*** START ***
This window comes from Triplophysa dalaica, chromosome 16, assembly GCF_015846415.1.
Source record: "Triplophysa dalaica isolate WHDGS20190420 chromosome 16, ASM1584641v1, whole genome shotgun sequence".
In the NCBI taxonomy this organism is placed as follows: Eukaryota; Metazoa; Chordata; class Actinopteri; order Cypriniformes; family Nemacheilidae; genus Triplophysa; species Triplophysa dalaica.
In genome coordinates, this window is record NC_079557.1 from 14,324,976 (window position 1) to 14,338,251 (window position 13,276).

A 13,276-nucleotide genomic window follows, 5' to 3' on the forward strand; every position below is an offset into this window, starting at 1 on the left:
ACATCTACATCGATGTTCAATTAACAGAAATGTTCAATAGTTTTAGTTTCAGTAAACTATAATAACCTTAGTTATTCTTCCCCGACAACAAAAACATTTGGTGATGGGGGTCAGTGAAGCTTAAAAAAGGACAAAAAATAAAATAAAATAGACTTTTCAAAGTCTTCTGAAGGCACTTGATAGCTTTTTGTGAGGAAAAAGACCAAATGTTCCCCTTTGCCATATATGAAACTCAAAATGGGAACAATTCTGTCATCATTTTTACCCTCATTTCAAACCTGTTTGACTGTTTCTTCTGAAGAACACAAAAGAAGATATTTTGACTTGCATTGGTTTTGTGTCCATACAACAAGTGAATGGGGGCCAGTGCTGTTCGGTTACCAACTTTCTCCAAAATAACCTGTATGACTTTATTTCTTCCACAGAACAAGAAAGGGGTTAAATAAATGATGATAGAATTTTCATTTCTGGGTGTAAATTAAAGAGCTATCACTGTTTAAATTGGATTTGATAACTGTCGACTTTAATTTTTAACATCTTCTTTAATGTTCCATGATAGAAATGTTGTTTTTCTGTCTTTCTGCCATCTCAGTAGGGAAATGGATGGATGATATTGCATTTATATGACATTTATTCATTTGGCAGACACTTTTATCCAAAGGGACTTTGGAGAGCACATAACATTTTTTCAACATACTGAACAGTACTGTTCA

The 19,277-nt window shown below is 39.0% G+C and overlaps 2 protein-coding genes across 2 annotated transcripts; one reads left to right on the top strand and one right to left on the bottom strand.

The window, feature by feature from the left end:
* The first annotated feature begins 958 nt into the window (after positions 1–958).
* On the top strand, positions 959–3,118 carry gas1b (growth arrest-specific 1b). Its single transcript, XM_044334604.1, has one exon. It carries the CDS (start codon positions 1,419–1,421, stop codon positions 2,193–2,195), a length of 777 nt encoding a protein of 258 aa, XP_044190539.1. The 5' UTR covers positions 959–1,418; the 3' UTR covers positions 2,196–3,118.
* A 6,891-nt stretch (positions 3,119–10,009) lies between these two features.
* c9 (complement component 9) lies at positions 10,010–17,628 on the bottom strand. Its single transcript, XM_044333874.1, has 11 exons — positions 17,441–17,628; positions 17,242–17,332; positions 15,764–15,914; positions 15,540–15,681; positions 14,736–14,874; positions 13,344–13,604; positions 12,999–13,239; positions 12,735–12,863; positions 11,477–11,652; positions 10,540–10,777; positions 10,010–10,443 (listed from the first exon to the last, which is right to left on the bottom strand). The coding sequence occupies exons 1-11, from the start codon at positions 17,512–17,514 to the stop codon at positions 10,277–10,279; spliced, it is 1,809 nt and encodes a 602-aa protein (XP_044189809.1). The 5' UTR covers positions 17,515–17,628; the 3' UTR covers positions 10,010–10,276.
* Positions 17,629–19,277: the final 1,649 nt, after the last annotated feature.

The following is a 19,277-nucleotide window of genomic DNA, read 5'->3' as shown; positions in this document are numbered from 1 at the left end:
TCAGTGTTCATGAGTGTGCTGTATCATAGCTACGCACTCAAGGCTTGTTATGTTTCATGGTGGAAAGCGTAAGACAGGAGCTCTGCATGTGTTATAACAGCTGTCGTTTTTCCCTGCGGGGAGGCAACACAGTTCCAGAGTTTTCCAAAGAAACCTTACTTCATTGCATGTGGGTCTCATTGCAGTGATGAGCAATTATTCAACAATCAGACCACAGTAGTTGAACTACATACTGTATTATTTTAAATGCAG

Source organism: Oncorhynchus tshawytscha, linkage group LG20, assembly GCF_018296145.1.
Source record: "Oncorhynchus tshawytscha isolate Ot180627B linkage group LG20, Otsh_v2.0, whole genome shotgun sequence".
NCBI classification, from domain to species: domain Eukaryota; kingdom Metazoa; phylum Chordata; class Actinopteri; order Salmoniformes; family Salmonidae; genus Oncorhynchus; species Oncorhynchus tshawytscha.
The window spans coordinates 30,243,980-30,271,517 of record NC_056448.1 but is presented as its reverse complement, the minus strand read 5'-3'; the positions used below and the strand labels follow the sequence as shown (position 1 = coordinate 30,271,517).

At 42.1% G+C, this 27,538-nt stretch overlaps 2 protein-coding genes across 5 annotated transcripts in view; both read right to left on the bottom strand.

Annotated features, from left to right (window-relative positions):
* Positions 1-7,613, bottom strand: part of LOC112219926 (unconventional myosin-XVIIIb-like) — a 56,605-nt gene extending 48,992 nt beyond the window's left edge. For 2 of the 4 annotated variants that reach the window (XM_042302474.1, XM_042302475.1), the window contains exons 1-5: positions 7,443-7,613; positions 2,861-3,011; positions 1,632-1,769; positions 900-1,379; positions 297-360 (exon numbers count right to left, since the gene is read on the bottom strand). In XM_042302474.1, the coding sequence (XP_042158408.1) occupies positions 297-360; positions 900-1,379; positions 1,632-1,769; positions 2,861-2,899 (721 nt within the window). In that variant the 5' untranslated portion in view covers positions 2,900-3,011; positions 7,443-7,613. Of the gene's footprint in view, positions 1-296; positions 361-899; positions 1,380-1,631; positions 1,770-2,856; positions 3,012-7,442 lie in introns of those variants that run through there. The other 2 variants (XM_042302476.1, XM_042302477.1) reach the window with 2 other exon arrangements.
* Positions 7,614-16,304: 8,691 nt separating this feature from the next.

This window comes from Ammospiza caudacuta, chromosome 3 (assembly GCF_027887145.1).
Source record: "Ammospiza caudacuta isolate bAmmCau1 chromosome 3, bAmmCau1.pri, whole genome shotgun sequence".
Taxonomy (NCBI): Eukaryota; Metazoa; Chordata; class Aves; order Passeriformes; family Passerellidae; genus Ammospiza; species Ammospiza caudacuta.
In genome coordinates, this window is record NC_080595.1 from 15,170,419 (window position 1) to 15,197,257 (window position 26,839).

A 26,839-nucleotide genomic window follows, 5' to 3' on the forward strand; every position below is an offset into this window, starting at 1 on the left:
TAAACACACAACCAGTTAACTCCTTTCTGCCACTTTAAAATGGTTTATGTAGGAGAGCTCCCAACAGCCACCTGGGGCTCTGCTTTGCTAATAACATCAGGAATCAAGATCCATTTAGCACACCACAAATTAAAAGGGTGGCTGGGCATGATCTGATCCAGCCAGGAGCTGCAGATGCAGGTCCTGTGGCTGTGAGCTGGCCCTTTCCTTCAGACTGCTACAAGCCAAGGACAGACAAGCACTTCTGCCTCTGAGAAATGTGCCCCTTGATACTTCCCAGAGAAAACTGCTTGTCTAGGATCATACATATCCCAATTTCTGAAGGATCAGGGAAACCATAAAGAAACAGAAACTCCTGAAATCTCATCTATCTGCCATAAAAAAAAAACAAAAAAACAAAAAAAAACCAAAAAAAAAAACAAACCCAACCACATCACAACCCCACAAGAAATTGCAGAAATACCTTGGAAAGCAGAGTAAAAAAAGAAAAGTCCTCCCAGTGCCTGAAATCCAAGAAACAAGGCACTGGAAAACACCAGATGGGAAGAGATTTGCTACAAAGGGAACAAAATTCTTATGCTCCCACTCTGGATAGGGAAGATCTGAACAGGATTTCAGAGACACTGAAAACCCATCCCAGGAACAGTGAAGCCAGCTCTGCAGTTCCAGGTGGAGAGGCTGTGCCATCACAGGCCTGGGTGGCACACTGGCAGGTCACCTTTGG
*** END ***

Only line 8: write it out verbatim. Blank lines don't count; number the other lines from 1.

The window, feature by feature from the left end: